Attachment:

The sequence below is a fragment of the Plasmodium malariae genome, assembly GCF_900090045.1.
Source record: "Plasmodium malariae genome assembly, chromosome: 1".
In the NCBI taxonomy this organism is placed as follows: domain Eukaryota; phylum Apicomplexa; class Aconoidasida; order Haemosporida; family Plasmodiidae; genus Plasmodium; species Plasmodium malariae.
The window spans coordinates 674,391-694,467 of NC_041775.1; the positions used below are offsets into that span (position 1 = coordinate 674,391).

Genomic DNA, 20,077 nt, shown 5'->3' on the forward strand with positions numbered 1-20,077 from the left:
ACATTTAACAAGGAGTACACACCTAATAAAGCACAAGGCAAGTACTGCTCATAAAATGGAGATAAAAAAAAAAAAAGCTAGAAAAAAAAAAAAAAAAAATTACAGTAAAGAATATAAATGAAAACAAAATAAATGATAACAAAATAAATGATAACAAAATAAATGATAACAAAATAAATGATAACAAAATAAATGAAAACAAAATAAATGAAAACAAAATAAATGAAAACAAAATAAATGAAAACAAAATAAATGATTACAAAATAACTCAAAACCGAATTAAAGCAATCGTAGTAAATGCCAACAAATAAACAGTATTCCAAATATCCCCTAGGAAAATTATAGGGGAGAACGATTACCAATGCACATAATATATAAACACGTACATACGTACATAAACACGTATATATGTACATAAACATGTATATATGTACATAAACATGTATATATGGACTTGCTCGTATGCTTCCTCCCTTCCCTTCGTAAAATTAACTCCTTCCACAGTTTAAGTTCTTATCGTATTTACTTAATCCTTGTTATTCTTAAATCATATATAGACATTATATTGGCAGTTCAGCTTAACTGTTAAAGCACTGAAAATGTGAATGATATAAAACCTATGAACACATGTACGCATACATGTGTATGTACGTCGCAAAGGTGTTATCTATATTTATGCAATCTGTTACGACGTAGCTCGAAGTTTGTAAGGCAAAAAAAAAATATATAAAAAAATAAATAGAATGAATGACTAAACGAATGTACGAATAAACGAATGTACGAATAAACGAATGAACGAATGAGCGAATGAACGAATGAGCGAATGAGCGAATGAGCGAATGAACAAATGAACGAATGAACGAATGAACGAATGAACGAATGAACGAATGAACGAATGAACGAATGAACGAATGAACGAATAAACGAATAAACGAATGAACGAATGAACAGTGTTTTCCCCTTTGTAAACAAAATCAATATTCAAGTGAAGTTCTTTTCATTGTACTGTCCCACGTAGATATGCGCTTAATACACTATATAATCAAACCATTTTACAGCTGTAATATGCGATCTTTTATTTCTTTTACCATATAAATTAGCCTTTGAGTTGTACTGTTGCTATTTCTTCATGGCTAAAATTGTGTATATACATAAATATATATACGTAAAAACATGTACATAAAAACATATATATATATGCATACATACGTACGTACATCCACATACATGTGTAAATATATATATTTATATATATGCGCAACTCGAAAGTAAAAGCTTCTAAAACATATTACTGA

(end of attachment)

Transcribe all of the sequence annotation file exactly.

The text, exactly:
The sequence below is a fragment of the Plasmodium malariae genome, assembly GCF_900090045.1.
Source record: "Plasmodium malariae genome assembly, chromosome: 1".
In the NCBI taxonomy this organism is placed as follows: domain Eukaryota; phylum Apicomplexa; class Aconoidasida; order Haemosporida; family Plasmodiidae; genus Plasmodium; species Plasmodium malariae.
The window spans coordinates 674,391-694,467 of NC_041775.1; the positions used below are offsets into that span (position 1 = coordinate 674,391).

Genomic DNA, 20,077 nt, shown 5'->3' on the forward strand with positions numbered 1-20,077 from the left:
ACATTTAACAAGGAGTACACACCTAATAAAGCACAAGGCAAGTACTGCTCATAAAATGGAGATAAAAAAAAAAAAAGCTAGAAAAAAAAAAAAAAAAAATTACAGTAAAGAATATAAATGAAAACAAAATAAATGATAACAAAATAAATGATAACAAAATAAATGATAACAAAATAAATGATAACAAAATAAATGAAAACAAAATAAATGAAAACAAAATAAATGAAAACAAAATAAATGAAAACAAAATAAATGATTACAAAATAACTCAAAACCGAATTAAAGCAATCGTAGTAAATGCCAACAAATAAACAGTATTCCAAATATCCCCTAGGAAAATTATAGGGGAGAACGATTACCAATGCACATAATATATAAACACGTACATACGTACATAAACACGTATATATGTACATAAACATGTATATATGTACATAAACATGTATATATGGACTTGCTCGTATGCTTCCTCCCTTCCCTTCGTAAAATTAACTCCTTCCACAGTTTAAGTTCTTATCGTATTTACTTAATCCTTGTTATTCTTAAATCATATATAGACATTATATTGGCAGTTCAGCTTAACTGTTAAAGCACTGAAAATGTGAATGATATAAAACCTATGAACACATGTACGCATACATGTGTATGTACGTCGCAAAGGTGTTATCTATATTTATGCAATCTGTTACGACGTAGCTCGAAGTTTGTAAGGCAAAAAAAAAATATATAAAAAAATAAATAGAATGAATGACTAAACGAATGTACGAATAAACGAATGTACGAATAAACGAATGAACGAATGAGCGAATGAACGAATGAGCGAATGAGCGAATGAGCGAATGAACAAATGAACGAATGAACGAATGAACGAATGAACGAATGAACGAATGAACGAATGAACGAATGAACGAATGAACGAATAAACGAATAAACGAATGAACGAATGAACAGTGTTTTCCCCTTTGTAAACAAAATCAATATTCAAGTGAAGTTCTTTTCATTGTACTGTCCCACGTAGATATGCGCTTAATACACTATATAATCAAACCATTTTACAGCTGTAATATGCGATCTTTTATTTCTTTTACCATATAAATTAGCCTTTGAGTTGTACTGTTGCTATTTCTTCATGGCTAAAATTGTGTATATACATAAATATATATACGTAAAAACATGTACATAAAAACATATATATATATGCATACATACGTACGTACATCCACATACATGTGTAAATATATATATTTATATATATGCGCAACTCGAAAGTAAAAGCTTCTAAAACATATTACTGA